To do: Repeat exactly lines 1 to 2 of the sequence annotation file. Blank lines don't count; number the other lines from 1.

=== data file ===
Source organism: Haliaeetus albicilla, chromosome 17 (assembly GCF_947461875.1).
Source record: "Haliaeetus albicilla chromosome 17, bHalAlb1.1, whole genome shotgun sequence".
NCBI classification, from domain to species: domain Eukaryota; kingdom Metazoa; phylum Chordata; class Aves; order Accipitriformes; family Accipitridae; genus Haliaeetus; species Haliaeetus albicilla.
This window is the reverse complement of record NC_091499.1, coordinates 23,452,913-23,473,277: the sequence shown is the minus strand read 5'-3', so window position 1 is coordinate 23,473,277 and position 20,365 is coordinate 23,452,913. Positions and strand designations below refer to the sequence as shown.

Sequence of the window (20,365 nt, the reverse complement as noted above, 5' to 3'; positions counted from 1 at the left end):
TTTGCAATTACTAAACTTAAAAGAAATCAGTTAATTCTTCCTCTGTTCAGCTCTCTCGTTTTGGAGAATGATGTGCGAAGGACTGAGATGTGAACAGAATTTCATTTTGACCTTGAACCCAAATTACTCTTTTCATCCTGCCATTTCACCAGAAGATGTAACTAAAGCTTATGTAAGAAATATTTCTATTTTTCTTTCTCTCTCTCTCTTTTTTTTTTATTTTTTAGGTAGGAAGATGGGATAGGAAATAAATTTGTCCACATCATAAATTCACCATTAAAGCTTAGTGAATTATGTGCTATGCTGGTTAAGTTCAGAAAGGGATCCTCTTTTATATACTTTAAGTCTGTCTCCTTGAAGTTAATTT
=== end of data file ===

Source organism: Haliaeetus albicilla, chromosome 17 (assembly GCF_947461875.1).
Source record: "Haliaeetus albicilla chromosome 17, bHalAlb1.1, whole genome shotgun sequence".